About 60 people showed up tonight to watch KATV’s Kristin Fisher take on Arkansas News Bureau’s John Brummett in a discussion on new media and journalism, moderated by Andrew DeMillo of the Associated Press. Sponsored by the local chapter of the Society of Professional Journalists, it might very well be the most documented event in Arkansas journalism history, with reporters, photographers and bloggers all on hand plying their respective crafts. And yes, there was abundant Twittering.
At the end of the 90-minute debate, which included questions from the audience, the two agreed to disagree on certain points. Brummett still thinks Fisher’s and KATV’s Choose Your News concept, whereby viewers vote on what story Fisher will cover for the next night’s newscast, is gimmicky and trivializes the newscast. Fisher doesn’t, and cites the benefits of engaging a new audience that doesn’t watch the traditional TV newscast, while also introducing the traditional TV news audience to the interactivity and additional content the Web provides.
In the video below, the two talk about monetizing new media, which has been a challenge in the industry:
Despite those differences of opinion, Brummett showed he’s not the grizzled naysayer many might have dissmissed him as. He says the entire debate with Fisher (which now includes three Brummett columns, an appearance on KATV’s Daily Debrief and a segment with Fisher on KUAR radio) has him thinking more about the challenges the journalism faces as newspapers go under and people’s media habits change. And he notes that he’ll soon be blogging once again when the new ArkansasNews.com site launches in time for next month’s legislative session.
And he clearly recognizes the power of all this so-called new media, with Brummett noting that Max Brantley’s Arkansas Times blog has “rendered the Arkansas Democrat-Gazette Arkansas section obsolete.” And, he also said he believes the future of news might lie in more targeted, niche entities, which is certainly a theory we’re familiar with at Arkansas Business Publishing Group. Brummett is most certainly not oblivious to what’s happening online.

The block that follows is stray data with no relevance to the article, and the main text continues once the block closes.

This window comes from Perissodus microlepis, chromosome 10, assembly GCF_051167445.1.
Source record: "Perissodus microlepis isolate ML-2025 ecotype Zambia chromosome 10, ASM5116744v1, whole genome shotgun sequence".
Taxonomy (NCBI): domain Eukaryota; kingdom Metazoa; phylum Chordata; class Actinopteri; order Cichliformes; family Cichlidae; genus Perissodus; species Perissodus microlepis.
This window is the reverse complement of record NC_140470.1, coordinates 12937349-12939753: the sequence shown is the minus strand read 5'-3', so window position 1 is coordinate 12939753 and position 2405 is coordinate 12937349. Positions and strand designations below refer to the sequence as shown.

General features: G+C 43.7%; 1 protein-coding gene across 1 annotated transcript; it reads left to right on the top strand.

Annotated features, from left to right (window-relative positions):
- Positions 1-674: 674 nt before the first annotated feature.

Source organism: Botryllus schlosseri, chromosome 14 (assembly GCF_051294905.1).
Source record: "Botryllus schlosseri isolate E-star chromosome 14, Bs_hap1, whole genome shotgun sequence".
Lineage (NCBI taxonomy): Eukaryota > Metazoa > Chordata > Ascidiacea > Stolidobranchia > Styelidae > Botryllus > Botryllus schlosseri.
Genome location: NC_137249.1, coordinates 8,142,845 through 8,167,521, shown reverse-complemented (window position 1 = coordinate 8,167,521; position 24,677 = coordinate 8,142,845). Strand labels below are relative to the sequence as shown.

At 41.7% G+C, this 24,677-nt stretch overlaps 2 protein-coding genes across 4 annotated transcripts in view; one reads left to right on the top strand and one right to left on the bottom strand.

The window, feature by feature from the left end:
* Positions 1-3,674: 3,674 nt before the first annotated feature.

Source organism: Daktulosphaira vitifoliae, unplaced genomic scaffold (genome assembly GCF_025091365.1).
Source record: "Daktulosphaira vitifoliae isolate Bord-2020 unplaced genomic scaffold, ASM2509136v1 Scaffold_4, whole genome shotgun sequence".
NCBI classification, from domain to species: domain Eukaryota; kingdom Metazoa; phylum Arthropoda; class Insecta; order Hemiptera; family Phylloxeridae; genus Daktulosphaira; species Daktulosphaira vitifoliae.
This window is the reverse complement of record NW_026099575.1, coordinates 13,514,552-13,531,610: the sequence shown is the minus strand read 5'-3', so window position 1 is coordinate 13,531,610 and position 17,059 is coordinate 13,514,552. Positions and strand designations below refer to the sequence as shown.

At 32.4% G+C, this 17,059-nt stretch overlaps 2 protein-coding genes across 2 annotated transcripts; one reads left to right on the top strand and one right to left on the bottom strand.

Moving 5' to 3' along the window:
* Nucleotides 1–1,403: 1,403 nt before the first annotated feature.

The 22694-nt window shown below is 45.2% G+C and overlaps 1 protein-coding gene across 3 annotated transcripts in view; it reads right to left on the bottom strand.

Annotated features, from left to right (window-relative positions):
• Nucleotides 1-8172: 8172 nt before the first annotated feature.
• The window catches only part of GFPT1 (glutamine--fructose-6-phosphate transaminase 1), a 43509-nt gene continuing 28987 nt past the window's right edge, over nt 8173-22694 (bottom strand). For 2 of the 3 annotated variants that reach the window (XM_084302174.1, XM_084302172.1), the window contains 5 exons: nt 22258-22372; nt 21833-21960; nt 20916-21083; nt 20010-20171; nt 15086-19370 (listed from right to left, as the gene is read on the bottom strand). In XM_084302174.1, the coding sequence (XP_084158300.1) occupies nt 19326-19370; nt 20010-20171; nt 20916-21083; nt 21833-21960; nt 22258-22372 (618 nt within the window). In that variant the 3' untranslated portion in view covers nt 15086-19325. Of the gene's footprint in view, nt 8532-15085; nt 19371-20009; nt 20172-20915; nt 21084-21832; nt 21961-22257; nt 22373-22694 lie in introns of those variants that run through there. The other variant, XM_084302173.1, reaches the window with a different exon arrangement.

Another video, in which Fisher talks about safety issues concerning being on Webcam all day, plus more thoughts on the discussion, after the jump:
My biggest concern about this whole debate was that Brummett had dismissed a tool like Twitter without considering it might be A) a genuinely useful tool for distributing news and supplementing reporting and B) reach an audience that, for whatever reason, isn’t engaged in “traditional” forms of media.
And now I don’t think that’s the case. I think Brummett’s desire is that whatever new tools we as journalists employ, we use them in a way that is responsible, is valuable to our readers, is best suited to the stories we’re covering and is not simply for the sake of using those tools. And I wholeheartedly agree.
Also, props to DeMillo for organizing and moderating the event, which he handled with Jim Lehrer-esque dexterity. And it was great to finally meet bloggers David Kinkade and Jason Tolbert (rockin’ the “Print Is Dead” t-shirt, no less) in real life. Click below for their assessments, as well as thoughts from the Think Tank.
(Were you there? Did watch live on the Web? Leave your thoughts in comments below.)